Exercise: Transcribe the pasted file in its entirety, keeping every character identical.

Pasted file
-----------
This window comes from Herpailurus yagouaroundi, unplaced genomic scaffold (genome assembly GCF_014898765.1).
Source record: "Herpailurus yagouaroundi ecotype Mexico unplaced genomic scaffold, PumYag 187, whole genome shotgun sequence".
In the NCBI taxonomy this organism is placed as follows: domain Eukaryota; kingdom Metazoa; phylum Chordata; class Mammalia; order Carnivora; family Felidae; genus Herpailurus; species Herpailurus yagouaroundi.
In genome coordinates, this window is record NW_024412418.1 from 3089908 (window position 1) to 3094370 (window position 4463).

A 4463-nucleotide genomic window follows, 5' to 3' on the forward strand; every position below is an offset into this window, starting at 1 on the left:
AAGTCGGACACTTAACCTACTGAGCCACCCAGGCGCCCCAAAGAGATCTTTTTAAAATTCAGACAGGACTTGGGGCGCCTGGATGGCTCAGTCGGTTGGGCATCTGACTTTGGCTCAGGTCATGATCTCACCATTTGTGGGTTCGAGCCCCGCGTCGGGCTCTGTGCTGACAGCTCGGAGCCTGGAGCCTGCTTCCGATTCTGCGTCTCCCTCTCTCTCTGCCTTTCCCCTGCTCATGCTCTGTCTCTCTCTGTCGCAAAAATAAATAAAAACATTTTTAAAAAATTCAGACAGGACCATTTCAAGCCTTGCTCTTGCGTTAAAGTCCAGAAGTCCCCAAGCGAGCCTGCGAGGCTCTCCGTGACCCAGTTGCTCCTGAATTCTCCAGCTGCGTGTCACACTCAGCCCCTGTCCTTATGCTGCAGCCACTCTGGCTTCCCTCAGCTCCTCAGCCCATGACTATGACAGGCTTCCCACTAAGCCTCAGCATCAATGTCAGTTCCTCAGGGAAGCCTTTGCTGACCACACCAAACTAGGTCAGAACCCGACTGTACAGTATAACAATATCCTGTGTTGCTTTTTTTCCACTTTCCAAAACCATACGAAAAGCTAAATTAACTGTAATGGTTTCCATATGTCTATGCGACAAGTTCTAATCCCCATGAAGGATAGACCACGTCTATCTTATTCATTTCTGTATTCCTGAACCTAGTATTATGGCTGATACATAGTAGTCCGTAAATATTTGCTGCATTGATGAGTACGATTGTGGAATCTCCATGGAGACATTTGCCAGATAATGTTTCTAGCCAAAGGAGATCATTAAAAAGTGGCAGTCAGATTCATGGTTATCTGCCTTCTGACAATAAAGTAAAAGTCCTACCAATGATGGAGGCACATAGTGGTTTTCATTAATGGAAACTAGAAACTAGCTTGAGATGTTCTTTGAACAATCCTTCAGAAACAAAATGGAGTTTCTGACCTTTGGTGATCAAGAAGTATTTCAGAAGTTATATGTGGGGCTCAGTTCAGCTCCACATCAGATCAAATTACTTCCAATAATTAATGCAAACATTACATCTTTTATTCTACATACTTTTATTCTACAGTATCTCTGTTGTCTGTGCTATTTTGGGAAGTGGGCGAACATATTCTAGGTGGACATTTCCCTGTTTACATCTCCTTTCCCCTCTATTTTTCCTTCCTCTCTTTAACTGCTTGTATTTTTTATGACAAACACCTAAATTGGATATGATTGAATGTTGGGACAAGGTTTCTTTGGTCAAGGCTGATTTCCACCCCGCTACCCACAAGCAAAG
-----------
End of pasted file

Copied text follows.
This window comes from Herpailurus yagouaroundi, unplaced genomic scaffold (genome assembly GCF_014898765.1).
Source record: "Herpailurus yagouaroundi ecotype Mexico unplaced genomic scaffold, PumYag 187, whole genome shotgun sequence".
In the NCBI taxonomy this organism is placed as follows: domain Eukaryota; kingdom Metazoa; phylum Chordata; class Mammalia; order Carnivora; family Felidae; genus Herpailurus; species Herpailurus yagouaroundi.
In genome coordinates, this window is record NW_024412418.1 from 3089908 (window position 1) to 3094370 (window position 4463).

A 4463-nucleotide genomic window follows, 5' to 3' on the forward strand; every position below is an offset into this window, starting at 1 on the left:
AAGTCGGACACTTAACCTACTGAGCCACCCAGGCGCCCCAAAGAGATCTTTTTAAAATTCAGACAGGACTTGGGGCGCCTGGATGGCTCAGTCGGTTGGGCATCTGACTTTGGCTCAGGTCATGATCTCACCATTTGTGGGTTCGAGCCCCGCGTCGGGCTCTGTGCTGACAGCTCGGAGCCTGGAGCCTGCTTCCGATTCTGCGTCTCCCTCTCTCTCTGCCTTTCCCCTGCTCATGCTCTGTCTCTCTCTGTCGCAAAAATAAATAAAAACATTTTTAAAAAATTCAGACAGGACCATTTCAAGCCTTGCTCTTGCGTTAAAGTCCAGAAGTCCCCAAGCGAGCCTGCGAGGCTCTCCGTGACCCAGTTGCTCCTGAATTCTCCAGCTGCGTGTCACACTCAGCCCCTGTCCTTATGCTGCAGCCACTCTGGCTTCCCTCAGCTCCTCAGCCCATGACTATGACAGGCTTCCCACTAAGCCTCAGCATCAATGTCAGTTCCTCAGGGAAGCCTTTGCTGACCACACCAAACTAGGTCAGAACCCGACTGTACAGTATAACAATATCCTGTGTTGCTTTTTTTCCACTTTCCAAAACCATACGAAAAGCTAAATTAACTGTAATGGTTTCCATATGTCTATGCGACAAGTTCTAATCCCCATGAAGGATAGACCACGTCTATCTTATTCATTTCTGTATTCCTGAACCTAGTATTATGGCTGATACATAGTAGTCCGTAAATATTTGCTGCATTGATGAGTACGATTGTGGAATCTCCATGGAGACATTTGCCAGATAATGTTTCTAGCCAAAGGAGATCATTAAAAAGTGGCAGTCAGATTCATGGTTATCTGCCTTCTGACAATAAAGTAAAAGTCCTACCAATGATGGAGGCACATAGTGGTTTTCATTAATGGAAACTAGAAACTAGCTTGAGATGTTCTTTGAACAATCCTTCAGAAACAAAATGGAGTTTCTGACCTTTGGTGATCAAGAAGTATTTCAGAAGTTATATGTGGGGCTCAGTTCAGCTCCACATCAGATCAAATTACTTCCAATAATTAATGCAAACATTACATCTTTTATTCTACATACTTTTATTCTACAGTATCTCTGTTGTCTGTGCTATTTTGGGAAGTGGGCGAACATATTCTAGGTGGACATTTCCCTGTTTACATCTCCTTTCCCCTCTATTTTTCCTTCCTCTCTTTAACTGCTTGTATTTTTTATGACAAACACCTAAATTGGATATGATTGAATGTTGGGACAAGGTTTCTTTGGTCAAGGCTGATTTCCACCCCGCTACCCACAAGCAAAG